How do we encounter a disaster?

Perhaps a better question is when do we encounter a disaster? In parts of the world with access to twenty-four hour news media, our first awareness of disaster usually comes from video imagery and descriptive reporting, either in the moment of a disaster, or in its immediate aftermath. Events unfold in front of us, in real time;  we encounter disaster in the present.

As we watch our television or computer screens, or listen to our radios, our own sense of safety may be highlighted, along with a ghostly sense of the unpredictability of disaster, of threat. In the same moment as we absorb mediated messages, and perhaps feel lucky to not be on the other side of the screen, we are also thinking about those who are unlucky, because they happened to be in the wrong place, at the wrong time.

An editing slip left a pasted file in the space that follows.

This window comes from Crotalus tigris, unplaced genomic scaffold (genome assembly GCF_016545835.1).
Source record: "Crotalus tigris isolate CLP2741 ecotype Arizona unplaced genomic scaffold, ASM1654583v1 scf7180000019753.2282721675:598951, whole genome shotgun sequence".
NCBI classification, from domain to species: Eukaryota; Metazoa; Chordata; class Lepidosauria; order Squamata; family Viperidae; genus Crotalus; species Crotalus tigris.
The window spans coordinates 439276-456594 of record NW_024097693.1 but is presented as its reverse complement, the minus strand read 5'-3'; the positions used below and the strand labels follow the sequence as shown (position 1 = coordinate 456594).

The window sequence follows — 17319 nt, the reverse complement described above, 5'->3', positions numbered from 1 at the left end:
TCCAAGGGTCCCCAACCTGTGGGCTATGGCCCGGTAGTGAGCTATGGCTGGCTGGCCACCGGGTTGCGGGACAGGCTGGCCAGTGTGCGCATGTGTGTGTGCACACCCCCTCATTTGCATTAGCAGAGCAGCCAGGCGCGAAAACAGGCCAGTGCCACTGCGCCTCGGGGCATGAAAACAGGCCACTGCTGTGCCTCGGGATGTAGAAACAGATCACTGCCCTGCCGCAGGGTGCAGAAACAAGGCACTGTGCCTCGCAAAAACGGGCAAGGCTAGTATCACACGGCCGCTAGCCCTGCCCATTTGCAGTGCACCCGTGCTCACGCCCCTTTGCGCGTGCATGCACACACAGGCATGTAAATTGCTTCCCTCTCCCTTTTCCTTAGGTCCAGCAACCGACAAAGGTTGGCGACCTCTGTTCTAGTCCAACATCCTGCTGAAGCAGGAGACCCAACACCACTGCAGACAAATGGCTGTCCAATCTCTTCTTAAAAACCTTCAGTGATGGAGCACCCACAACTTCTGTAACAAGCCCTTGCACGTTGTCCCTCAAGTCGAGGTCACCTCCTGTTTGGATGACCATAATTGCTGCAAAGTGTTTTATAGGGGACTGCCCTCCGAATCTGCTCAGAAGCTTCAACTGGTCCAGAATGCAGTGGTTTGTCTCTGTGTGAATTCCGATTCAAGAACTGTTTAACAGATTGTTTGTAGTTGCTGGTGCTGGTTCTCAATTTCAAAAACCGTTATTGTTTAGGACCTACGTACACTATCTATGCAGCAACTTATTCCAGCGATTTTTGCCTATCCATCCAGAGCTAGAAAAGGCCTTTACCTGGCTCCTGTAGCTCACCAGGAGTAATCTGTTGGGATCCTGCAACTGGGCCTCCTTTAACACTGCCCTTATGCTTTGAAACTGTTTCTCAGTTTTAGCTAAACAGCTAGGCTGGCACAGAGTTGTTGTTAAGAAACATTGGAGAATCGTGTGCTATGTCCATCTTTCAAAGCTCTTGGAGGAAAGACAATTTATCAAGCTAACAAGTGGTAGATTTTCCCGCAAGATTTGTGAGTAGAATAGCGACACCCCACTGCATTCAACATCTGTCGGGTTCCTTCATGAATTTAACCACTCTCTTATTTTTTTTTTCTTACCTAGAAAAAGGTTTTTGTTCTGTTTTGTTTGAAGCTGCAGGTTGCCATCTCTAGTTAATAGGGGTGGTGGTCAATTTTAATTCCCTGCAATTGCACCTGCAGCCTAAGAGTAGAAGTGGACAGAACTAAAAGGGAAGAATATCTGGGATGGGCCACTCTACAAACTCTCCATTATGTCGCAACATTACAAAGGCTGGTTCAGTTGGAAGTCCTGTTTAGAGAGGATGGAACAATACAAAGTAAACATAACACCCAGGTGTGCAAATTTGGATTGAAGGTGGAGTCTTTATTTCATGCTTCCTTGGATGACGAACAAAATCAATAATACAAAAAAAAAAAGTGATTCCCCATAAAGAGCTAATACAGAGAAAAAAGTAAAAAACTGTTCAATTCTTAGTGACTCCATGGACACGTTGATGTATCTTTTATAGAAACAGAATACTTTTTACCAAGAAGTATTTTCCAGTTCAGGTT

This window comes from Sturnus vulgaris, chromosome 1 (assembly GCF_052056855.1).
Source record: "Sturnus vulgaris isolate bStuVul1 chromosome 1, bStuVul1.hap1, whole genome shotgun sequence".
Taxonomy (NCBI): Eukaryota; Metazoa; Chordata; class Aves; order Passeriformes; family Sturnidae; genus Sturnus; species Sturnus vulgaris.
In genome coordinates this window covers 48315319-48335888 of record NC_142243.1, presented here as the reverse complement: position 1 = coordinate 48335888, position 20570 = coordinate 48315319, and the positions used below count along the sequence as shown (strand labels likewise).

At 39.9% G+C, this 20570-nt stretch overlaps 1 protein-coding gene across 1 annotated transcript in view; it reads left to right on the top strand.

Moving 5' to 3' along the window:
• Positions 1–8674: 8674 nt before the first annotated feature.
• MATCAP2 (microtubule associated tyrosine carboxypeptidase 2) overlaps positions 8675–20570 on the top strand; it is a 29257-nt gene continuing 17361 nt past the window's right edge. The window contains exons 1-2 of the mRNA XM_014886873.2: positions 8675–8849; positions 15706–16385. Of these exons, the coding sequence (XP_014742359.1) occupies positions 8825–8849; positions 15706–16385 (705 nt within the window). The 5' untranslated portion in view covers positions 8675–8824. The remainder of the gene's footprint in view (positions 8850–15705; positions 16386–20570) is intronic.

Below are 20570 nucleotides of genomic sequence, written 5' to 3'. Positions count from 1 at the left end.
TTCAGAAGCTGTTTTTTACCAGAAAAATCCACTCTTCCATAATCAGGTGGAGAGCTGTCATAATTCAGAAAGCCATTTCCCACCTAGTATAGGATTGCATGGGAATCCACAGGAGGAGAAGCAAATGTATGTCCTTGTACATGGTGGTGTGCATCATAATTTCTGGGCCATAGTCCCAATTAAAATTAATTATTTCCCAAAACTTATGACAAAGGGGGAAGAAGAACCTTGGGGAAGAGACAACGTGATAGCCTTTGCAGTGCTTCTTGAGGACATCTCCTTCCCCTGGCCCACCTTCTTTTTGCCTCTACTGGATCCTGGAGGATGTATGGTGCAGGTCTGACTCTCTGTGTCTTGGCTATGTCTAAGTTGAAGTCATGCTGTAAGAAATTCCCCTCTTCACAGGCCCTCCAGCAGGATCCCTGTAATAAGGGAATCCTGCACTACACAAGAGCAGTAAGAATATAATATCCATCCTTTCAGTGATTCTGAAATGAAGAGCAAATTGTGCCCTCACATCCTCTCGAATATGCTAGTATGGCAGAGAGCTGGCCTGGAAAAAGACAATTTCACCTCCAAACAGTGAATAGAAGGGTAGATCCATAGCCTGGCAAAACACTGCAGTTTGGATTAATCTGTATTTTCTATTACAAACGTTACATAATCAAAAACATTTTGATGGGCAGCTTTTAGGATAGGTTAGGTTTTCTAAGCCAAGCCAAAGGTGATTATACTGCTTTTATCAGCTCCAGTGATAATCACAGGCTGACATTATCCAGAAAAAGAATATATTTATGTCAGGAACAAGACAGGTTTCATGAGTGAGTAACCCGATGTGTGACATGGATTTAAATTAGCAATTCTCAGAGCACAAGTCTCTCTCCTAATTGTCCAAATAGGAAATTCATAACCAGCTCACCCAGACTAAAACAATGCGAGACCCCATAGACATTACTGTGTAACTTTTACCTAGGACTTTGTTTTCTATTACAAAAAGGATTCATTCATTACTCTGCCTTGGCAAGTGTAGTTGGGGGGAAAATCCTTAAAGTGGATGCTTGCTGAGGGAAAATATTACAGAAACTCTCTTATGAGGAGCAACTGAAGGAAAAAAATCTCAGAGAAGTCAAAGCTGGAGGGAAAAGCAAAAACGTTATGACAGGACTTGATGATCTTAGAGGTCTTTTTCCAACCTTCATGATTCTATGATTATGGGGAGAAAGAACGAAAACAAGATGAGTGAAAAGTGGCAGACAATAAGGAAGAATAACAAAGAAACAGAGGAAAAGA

What if, however, we were to ask questions about predictability, and about luck? Why do some parts of the world seem to have many more ‘wrong places’ and and ‘wrong times’ – and many more ‘unlucky’ people? These are some of the questions we will explore here, and we hope you will be interested in thinking with us.